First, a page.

Labour Government Quick Fire Roundup

It’s now official. We have a Labour government, new prime minister in Sir Kier Starmer, new housing minister in Matthew Pennycook. We know that landlords are waiting with bated breath to see what the next steps will be.

Quoting from LanzlordZone of Matthew Pennycook’s appointment we read how:

“… the relief that someone who understands how the rental market works and the challenges it faces may be short lived given his cosy relationship with tenant charity Shelter.”

“Pennycook’s more pro-tenant approach to the private rented sector that has made some landlords nervous.”

“For example, towards the end of the Bill’s passage through parliament, he tabled an amendment that would have prevented landlords selling a property for two years after a tenancy had begun. And his was instrumental in shaping the party’s policy of abolishing ‘bidding wars’ between tenants and agents or landlords.”

“But the NRLA recently said that behind the scenes he was more placatory, telling its Chief Executive Ben Beadle only a few weeks ago in response to questions about abolishing Section 21 evictions and improving possession times that: “we all want the court processes to be quicker”.”

How the markets reacted

It’s interesting to see how the more UK focused FTSE 250 soared to its highest level since April 2022 following the appointment of Labour.

FTSE 250 12 month tracking

However, looking at the FTSE 100, we see it continue to fall after a peak back in May, dropping by 0.45%.

FTSE 100 12 month tracking

What’s interesting about the FTSE 250 gain is that it was largely housebuilders that drove the increase; most likely in the hopes that Labour will amend planning laws and kickstart development.

Unlike how the markets reacted when Truss was appointed, we haven’t seen the same volatility which could be a positive sign for recovery. Summed up nicely by Dan Coatsworth, investment analyst at AJ Bell, we read:

“There is always a sense of nervousness ahead of markets opening the day after a general election, but we only get extreme volatility when investors are caught by surprise. This time round, there was nothing to get heads spinning as the result was widely expected. Instead, investors appeared to welcome the news with open arms.”

“Political uncertainty is over and this removes one of the key risks around UK equities, so it’s feasible that more domestic and foreign investors are now looking for opportunities on the market. This suggests today’s reaction might not be a one-day sensation.”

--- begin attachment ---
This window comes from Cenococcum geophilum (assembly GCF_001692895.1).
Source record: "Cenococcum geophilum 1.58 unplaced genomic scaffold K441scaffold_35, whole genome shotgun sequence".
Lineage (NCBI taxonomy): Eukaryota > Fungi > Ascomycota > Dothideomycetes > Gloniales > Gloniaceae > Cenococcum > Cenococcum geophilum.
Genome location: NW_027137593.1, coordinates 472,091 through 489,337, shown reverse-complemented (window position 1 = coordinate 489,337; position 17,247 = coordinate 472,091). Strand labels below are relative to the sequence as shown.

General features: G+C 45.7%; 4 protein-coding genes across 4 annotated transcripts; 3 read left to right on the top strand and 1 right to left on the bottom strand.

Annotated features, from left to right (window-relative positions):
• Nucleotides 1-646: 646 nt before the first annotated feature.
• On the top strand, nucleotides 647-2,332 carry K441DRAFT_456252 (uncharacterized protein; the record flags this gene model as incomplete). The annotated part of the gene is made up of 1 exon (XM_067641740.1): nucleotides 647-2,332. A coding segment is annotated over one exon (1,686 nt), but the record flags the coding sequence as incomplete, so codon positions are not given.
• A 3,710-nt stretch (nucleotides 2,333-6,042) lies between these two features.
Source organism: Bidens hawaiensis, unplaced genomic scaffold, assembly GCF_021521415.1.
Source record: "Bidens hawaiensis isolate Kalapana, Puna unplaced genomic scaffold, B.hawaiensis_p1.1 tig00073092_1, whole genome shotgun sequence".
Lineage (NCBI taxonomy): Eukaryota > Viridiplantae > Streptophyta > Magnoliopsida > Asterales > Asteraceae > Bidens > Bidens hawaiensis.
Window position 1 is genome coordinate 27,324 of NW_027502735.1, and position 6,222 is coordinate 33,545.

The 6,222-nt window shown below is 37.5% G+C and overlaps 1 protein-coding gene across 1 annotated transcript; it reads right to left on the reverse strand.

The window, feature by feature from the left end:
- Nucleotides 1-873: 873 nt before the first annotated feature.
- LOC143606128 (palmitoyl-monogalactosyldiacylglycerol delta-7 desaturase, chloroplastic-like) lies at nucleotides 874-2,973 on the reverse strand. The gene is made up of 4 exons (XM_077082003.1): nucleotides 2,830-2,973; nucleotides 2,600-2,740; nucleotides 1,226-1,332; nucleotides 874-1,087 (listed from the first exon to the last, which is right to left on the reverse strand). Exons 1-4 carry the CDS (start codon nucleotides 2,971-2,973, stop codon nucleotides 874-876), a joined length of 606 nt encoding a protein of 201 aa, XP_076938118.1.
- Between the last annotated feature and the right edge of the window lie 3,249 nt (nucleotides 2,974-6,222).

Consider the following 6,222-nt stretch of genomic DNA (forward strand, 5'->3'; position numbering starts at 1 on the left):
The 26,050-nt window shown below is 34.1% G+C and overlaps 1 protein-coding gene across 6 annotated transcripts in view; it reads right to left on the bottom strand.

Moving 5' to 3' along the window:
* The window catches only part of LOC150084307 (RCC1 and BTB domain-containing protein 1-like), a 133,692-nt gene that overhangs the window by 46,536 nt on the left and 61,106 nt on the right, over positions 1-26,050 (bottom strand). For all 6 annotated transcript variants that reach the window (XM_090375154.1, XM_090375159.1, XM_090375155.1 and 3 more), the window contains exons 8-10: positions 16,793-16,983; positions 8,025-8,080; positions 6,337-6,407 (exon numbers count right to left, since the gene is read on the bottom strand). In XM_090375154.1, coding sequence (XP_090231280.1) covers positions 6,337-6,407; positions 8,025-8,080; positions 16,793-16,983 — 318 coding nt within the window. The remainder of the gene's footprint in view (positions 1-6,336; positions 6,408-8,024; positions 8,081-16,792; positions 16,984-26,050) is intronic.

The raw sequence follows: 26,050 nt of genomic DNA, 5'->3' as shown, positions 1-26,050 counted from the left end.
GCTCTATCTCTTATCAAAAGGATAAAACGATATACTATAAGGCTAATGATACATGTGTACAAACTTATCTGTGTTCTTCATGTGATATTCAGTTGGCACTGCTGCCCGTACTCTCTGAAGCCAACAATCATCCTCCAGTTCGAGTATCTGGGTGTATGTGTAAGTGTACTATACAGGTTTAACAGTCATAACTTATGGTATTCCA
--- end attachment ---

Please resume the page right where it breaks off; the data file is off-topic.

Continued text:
What should we expect to see?

Starmer’s comment is that the work starts ‘now’ and we covered some of the key points of what a Labour government might mean for landlords recently that goes into depth, however we think we will need to wait and see for the full details to be revealed.

It would not surprise us however, if the first thing that gets picked up (or re-booted) will be the reform of section 21. Every article we read state it is due to happen quickly, so let’s see what happens here.

Another quick fire summary from the Labour manifesto is how Labour commit to:

  • Overhauling the regulation of the private rented sector
  • Immediately abolishing Section 21 ‘no fault’ evictions
  • Preventing private renters being exploited and discriminated against,
  • Empowering tenants to challenge unreasonable rent increases
  • Take steps to decisively raise standards, including extending ‘Awaab’s Law’ to the private sector.”
  • Get Britain building again, creating jobs across England, with 1.5 million new homes over the next parliament
  • Immediately update the National Policy Planning Framework to undo damaging Conservative changes, including restoring mandatory housing targets
  • Increasing the rate of the stamp duty surcharge paid by non-UK residents
  • Fast-tracking approval of urban brownfield sites
  • Build a new generation of new towns, inspired by the proud legacy of the 1945 Labour government
  • Work with local authorities to give first-time buyers the first chance to buy homes and end the farce of entire developments being sold off to international investors before houses are even built
  • Introduce a permanent, comprehensive mortgage guarantee scheme, to support first-time buyers who struggle to save for a large deposit, with lower mortgage costs
  • Clamp down on what it calls “unscrupulous landlords strangling growth
  • Requiring all landlords to make their properties EPC rating C or above by 2030

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